Many students hope to use summer break to make some extra cash or complete their service learning hours during the break. This leads some high school athletes, such as Arden Lichter (‘21) to take a different approach to athletics. Lichter has spent her past three summers as a Counselor-in-Training (CIT) at the Mission Bay Aquatic Center teaching young campers how to surf and swim. Lichter is thankful for this opportunity. “Being a CIT has helped me to keep my skills as a swimmer and a water polo player because I not only get to teach the kids the correct way to swim, but I also get to stay in shape for the season,” she said. 

Wes Spieker (‘21) has also used the summer as a time to find a job that uses his athletic abilities. As an intern for Junior Lifeguards, Spieker is able to utilize his skills in water sports as a means to teach kids about water safety. Fazio also stresses the importance of finding volunteer organizations that align with one’s athletic interests. He works with an organization called SPORTS for Exceptional Athletes (S4EA), which hosts various sporting events for disabled athletes. Fazio’s main motivation for supporting this program is not to maintain his skills in sports but rather because he believes that “everyone should be able to experience the same feelings” that he has felt through sports.  

Without the added stress of schoolwork, some student-athletes are able to dedicate themselves fully to their sports. Jada Davis (‘21) takes advantage of the time to run, dance, and play basketball nonstop, saying, “I try not to take breaks unless I absolutely need to.”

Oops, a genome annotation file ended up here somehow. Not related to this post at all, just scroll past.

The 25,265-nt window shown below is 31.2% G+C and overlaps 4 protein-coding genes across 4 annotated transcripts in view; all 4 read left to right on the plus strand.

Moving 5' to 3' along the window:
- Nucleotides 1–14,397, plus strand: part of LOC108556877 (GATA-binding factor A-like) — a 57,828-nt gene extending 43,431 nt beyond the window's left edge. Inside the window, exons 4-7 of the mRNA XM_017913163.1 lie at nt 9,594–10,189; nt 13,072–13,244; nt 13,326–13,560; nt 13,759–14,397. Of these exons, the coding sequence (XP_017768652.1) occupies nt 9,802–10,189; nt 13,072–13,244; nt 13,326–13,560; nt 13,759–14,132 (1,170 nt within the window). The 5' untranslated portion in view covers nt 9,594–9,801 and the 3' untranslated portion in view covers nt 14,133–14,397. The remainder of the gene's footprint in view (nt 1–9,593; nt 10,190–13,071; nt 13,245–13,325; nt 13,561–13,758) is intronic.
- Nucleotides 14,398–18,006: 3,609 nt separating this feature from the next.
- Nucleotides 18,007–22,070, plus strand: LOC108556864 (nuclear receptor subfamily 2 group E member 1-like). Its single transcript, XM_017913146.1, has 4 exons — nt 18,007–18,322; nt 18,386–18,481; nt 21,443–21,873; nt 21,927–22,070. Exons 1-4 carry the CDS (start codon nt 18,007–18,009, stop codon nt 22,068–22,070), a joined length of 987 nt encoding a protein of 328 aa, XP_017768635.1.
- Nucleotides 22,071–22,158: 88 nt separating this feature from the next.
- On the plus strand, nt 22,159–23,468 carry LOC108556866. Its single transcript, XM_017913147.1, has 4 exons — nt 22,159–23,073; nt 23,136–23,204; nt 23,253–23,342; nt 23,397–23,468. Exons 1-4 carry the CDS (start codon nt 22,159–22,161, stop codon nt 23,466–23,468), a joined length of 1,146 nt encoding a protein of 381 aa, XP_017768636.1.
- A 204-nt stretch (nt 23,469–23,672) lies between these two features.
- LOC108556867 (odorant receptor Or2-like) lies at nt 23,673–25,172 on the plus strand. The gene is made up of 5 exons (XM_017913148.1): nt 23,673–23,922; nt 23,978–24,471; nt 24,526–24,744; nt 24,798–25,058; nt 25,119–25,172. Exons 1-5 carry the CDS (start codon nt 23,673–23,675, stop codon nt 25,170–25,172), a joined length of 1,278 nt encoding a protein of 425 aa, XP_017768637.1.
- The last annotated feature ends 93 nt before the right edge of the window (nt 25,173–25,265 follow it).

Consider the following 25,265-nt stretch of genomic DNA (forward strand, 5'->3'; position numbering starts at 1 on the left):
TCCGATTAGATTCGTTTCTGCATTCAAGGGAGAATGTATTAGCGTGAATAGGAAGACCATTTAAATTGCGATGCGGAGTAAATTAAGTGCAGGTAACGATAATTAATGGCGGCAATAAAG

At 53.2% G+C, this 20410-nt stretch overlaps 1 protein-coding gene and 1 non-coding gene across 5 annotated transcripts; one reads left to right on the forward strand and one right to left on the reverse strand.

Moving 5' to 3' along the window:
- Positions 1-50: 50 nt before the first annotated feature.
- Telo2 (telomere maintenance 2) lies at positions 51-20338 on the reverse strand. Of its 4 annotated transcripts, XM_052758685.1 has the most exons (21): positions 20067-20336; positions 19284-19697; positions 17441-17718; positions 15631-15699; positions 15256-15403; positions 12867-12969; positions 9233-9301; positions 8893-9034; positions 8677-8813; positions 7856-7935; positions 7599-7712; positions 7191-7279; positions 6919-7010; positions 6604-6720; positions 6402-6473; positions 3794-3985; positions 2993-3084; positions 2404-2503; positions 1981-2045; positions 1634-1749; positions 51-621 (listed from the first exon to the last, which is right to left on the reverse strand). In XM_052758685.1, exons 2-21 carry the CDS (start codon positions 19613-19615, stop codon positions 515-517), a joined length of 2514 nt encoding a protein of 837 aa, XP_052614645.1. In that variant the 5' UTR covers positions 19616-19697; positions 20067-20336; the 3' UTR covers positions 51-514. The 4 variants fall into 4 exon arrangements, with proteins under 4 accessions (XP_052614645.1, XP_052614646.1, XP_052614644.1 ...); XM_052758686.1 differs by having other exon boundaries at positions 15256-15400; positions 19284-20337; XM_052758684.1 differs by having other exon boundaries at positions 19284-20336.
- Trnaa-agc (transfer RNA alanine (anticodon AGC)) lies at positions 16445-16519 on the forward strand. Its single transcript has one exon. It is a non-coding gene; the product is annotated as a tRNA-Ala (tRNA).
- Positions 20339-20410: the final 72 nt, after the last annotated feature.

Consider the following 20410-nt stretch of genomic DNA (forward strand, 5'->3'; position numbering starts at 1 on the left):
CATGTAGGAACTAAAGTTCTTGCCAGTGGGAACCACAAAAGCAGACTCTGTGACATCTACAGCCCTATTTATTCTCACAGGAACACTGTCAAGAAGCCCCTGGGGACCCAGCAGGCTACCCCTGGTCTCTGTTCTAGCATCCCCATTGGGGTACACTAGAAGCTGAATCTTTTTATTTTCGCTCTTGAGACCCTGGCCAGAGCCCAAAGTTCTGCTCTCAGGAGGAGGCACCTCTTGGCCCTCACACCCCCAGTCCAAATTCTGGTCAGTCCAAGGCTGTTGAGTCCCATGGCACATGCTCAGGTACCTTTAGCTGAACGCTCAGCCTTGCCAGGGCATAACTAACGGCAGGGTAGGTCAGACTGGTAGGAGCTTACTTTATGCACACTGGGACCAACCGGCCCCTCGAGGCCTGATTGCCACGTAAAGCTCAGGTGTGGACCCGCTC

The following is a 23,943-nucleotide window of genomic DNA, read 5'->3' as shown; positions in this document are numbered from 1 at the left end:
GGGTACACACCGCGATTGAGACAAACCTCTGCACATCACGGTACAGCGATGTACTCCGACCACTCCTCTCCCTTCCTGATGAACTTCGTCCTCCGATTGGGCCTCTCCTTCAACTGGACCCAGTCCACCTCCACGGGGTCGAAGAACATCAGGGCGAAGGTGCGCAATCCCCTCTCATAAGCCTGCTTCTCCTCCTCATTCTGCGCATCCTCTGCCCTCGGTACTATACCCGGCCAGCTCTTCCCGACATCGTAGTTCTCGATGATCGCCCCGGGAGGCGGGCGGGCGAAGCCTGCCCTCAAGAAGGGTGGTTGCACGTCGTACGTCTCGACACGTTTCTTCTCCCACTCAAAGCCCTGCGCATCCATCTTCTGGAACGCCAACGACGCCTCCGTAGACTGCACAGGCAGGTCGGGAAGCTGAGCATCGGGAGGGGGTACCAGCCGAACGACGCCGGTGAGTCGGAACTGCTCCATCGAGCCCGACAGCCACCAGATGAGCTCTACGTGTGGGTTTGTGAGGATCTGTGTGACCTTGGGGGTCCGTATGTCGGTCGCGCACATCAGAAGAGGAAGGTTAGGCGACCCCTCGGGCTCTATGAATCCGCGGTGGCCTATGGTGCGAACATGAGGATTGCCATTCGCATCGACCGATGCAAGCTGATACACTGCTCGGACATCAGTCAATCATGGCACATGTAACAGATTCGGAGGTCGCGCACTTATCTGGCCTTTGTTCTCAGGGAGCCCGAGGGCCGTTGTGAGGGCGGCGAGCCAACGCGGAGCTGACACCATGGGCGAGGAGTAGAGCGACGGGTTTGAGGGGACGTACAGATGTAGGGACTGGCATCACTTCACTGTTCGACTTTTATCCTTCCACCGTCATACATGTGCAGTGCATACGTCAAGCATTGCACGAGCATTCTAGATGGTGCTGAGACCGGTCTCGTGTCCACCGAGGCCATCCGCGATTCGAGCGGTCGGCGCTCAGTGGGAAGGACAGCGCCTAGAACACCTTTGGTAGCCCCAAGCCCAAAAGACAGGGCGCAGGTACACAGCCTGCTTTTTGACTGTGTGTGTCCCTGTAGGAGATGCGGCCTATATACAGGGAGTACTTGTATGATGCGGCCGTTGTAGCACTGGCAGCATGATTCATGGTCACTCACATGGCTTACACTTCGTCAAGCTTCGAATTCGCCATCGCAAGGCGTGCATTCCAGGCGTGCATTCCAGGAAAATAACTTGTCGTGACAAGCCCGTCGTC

Brooke Waite (‘21) utilized Bishop’s tennis courts to practice her skills this summer. Photo courtesy of Brooke Waite (’21).

Minagawa also spends a lot of time in the gym, working hard for the upcoming gymnastics season. She discusses the large part of her schedule dedicated to dance and gymnastics, saying, “I spend all summer practicing more than I usually do, focusing a lot on strength, improving my skills from last season, and up-training new skills for the coming season.”

In many cases, high school athletes are hoping to be scouted to play on college teams. The summer is a great time for these students to attend college recruitment events. Brooke Waite (‘21) recently participated in the two day Collegiate Showcase at Harvard University. Many college coaches attended to watch the tennis-centered event. As a junior, Brooke is beginning to feel the pressure of getting recruited. She explained, “The summer is a really great time to attend events where you can show off your skills to college coaches.” 

Summer for high school athletes can look different, but all these students are keeping their chosen sports front and center during these sunny, class-free months. Whether they’re hitting the gym to keep their muscles toned, practicing targeted skills through club teams, mentoring younger athletes, or working to impress college scouts, these Knights have strategies to make sure that when they return in the fall to the court, field, pool, or gym, they will be at their best.